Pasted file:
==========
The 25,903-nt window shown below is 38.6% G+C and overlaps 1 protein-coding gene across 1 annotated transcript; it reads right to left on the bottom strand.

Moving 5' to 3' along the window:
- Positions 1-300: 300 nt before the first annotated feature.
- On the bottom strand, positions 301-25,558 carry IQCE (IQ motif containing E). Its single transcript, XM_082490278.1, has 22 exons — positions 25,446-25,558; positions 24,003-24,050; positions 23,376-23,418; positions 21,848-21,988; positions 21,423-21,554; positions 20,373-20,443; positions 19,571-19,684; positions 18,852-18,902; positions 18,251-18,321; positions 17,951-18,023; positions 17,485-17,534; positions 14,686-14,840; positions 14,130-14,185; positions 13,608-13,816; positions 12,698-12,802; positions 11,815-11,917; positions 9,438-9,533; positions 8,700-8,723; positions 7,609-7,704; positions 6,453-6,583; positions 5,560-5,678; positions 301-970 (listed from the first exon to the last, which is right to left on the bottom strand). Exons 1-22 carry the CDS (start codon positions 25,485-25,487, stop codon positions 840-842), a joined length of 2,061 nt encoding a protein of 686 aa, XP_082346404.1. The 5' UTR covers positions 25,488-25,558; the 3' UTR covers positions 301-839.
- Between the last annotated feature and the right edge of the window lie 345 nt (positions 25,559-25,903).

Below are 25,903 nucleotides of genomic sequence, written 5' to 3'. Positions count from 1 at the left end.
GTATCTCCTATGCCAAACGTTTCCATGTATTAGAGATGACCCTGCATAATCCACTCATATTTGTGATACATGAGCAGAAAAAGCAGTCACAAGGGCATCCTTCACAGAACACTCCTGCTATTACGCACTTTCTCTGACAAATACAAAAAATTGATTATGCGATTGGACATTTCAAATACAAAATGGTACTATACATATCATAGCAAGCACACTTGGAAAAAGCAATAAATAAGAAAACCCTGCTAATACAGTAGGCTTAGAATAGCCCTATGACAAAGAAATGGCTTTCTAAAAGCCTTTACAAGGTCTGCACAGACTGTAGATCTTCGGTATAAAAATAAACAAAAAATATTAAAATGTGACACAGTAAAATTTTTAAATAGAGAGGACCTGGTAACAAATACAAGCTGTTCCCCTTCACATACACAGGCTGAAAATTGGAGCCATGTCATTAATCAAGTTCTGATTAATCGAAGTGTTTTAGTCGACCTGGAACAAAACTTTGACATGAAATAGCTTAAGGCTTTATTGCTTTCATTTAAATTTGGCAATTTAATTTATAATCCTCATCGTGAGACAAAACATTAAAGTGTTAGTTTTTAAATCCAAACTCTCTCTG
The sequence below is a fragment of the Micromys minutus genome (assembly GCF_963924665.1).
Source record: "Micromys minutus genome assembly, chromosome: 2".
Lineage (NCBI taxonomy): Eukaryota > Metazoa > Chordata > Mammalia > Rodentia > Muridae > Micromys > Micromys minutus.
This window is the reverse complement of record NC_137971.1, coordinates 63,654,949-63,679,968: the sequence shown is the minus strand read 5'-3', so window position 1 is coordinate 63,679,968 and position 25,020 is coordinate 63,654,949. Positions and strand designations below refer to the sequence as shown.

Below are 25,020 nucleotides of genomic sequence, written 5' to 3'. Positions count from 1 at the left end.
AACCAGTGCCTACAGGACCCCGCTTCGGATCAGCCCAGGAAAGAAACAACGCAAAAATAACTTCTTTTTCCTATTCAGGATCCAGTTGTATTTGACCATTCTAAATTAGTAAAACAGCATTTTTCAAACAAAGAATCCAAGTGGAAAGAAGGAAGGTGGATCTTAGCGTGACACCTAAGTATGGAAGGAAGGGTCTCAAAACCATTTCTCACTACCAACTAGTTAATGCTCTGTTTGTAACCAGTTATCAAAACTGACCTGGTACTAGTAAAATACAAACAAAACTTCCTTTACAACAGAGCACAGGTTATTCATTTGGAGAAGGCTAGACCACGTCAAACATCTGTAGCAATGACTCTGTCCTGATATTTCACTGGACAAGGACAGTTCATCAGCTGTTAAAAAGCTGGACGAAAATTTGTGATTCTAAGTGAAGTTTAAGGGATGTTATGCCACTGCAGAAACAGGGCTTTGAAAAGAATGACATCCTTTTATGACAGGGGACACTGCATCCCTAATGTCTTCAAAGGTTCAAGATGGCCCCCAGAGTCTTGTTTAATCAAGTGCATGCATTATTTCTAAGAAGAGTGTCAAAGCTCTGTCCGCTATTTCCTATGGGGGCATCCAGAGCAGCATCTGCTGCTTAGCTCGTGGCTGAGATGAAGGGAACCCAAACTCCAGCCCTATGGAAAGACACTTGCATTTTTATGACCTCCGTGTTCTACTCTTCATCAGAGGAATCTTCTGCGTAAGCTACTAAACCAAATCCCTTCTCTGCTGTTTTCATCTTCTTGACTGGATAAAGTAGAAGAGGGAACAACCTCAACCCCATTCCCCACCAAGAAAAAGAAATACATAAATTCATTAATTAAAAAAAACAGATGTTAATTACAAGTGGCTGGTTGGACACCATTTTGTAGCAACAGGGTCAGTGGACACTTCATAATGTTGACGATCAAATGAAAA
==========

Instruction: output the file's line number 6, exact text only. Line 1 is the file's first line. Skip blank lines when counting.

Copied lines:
Below are 25,903 nucleotides of genomic sequence, written 5' to 3'. Positions count from 1 at the left end.